More than one vehicles have been launched this week, so today’s newsletter will feature a few concepts shown at Monterey Car Week and one highly relevant look at the world’s most successful very good sports car maker.
I’m a pessimistic dreamer, so when I see any vehicle for the first time, one eye appreciates the evolution of form and the other is looking for problems.
Most of the time, I swallow that down and don’t write as negatively as could. But there’s something about these two particular cars that rings hollow and illustrates a crisis of understanding.
To understand luxury, you just need to be considerate. The most enduring companies catering to high net worth individuals have all found a way to earn each of their customers: service. It’s not simply transactional, it’s a record of trust in a job well done.
Generations of generational wealth on either side of the counter continue this dance between client and established maker, builder, designer—and oth-ers.
This is true of the auto industry, where coachbuilding is very much still a thing. You want it? Many can build it. Fewer can service it. An even smaller number can help you live happily ever after with it.
Understand that in a future filled with EVs, flat floor batteries, and compact motors, makers will have all sorts of freedom to craft forms that are striking, functional as a vehicle, and road legal.
In other words, the western car industry endgame seems to be in stamping out life-sized Hot Wheels for $100,000 a pop.
Heater cores will still be buried, somewhere, a 10 hour labour job for somebody else. We just have to show the thing and build the thing.
In fact, this current has been flowing for years: when many outlandish concepts from the past were wheeled out in front of media, they were nominally electric, and only “driven” by some guy standing backstage holding a remote control.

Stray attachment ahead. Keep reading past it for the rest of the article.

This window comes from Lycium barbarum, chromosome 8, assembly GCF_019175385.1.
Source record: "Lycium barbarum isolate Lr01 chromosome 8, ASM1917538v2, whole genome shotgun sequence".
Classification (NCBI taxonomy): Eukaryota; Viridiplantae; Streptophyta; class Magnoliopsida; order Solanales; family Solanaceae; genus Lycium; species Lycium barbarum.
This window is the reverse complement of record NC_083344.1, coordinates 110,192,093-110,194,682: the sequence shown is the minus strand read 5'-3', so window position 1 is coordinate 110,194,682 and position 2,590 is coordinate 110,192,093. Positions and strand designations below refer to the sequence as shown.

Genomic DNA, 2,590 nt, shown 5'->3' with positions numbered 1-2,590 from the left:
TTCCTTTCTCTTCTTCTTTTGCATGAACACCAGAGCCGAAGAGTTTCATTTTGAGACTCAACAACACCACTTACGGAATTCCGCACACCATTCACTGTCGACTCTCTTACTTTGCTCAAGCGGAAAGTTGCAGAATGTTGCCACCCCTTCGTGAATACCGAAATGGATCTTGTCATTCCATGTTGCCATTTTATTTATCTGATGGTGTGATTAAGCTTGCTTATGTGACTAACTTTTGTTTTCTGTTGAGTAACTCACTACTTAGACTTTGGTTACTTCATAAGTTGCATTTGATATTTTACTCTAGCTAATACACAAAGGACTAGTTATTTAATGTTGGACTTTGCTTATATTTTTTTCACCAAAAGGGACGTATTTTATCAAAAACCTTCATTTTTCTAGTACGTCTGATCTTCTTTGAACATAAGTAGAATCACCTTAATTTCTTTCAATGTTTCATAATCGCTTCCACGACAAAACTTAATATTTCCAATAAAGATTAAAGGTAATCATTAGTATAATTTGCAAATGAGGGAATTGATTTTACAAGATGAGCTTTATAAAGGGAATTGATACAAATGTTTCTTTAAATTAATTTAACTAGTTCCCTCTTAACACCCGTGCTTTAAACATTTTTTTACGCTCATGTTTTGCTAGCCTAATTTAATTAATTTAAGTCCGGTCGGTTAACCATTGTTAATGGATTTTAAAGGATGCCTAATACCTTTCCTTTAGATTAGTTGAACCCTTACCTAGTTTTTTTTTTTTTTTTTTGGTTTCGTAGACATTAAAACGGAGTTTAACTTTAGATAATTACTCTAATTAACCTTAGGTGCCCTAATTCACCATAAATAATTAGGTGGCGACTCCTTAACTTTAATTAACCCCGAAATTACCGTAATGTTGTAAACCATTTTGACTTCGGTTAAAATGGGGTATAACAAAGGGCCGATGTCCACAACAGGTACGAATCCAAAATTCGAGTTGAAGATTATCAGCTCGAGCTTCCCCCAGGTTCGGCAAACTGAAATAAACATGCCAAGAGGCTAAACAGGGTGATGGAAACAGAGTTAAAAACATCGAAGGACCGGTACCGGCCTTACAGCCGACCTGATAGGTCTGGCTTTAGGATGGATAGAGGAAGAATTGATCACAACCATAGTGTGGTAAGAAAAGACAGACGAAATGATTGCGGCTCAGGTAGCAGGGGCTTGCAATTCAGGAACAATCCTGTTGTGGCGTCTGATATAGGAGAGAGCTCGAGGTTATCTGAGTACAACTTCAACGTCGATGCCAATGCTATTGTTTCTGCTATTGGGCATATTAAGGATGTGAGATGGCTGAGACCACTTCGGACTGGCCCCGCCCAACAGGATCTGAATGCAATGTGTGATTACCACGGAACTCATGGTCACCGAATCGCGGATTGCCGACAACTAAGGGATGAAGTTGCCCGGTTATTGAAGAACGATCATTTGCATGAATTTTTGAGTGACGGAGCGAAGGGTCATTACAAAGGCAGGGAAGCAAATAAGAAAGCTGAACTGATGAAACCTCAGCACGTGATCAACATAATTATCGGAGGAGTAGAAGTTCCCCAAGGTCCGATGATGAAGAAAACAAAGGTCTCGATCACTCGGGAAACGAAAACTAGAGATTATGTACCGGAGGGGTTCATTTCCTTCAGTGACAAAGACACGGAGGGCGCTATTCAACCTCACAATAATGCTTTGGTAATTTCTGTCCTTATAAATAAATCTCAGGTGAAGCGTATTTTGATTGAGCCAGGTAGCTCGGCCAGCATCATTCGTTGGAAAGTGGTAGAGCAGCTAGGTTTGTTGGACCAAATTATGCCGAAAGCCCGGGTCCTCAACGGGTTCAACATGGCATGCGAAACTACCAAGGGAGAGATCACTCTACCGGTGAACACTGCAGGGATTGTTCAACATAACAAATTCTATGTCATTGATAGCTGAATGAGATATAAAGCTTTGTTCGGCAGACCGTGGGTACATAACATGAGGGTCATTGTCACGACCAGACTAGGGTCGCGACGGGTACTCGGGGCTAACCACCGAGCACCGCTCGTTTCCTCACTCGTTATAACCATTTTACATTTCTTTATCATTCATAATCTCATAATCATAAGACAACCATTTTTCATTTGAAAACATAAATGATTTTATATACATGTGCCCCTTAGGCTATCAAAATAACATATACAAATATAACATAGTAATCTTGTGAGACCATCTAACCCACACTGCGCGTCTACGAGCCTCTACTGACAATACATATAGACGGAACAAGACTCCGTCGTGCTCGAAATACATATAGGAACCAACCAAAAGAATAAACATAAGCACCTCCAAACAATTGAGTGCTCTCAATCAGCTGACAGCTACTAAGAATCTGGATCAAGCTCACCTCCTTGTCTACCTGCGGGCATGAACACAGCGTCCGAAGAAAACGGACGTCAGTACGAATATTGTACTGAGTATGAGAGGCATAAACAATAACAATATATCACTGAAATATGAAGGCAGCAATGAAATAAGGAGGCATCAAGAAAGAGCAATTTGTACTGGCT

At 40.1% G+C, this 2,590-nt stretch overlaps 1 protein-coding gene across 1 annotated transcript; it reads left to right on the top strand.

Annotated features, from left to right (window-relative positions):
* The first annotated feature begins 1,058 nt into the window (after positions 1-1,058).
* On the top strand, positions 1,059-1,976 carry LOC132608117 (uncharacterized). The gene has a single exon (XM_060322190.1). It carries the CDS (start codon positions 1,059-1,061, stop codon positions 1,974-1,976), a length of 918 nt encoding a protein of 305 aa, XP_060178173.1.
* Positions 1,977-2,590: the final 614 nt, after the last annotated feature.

Maybe it’s a mistake to pile the weight of generational wealth on the Acura Precision EV Concept (aka the new ZDX) and Lincoln L100, but they were unveiled in mid-August, in front of the god-monied audience at Pebble Beach and not in mid-February, in front of normies at the Chicago Auto Show.
Interesting: the Acura’s exterior was said to have been inspired by boats, and the Lincoln’s screen-for-a-floor interior belongs on a boat.
Lincoln designers also mounted its traditionally anorexic greyhound hood ornament inside the glass frunk. I’ll concede that of the two, the L100 would blend more homogeneously into our inevitably hermetically-sealed future.
But as luxury? The forms are eye-catching, sure, though they’re coming from companies that lack the ability to follow through on the level of service needed to have their machines become the kept conveyances of the ultra wealthy.
Affording the most fantastic Lincoln, Acura, whatever, is not the question. How will this make lives any better? That is what every automaker needs to answer.
see also ::
- The Lincoln Model L100 Concept Vehicle • Lincoln on YouTube, &
- Acura, electrified. Introducing the Acura Precision EV Concept • Acura on YouTube
Don’t let its title fool you: this video is far from a takedown of Porsche.
In this 20 minute video, SuperfastMatt drives Porsches, talks to experts, asks Porsche owners honest questions, and investigates the brand’s mystique from a perspective you don’t often see: an unbiased one.
Speaking as someone who has done the research and has more drafts than I’d like to admit on the Stuttgart brand’s long-forgotten villainous moves, it’s tough to reveal shadows where others see only light. And Matt does well to keep it pretty light.
tl,dr; It’s really entertaining and he nails exactly what makes me less inclined to want to rejoin the P-car club in the future.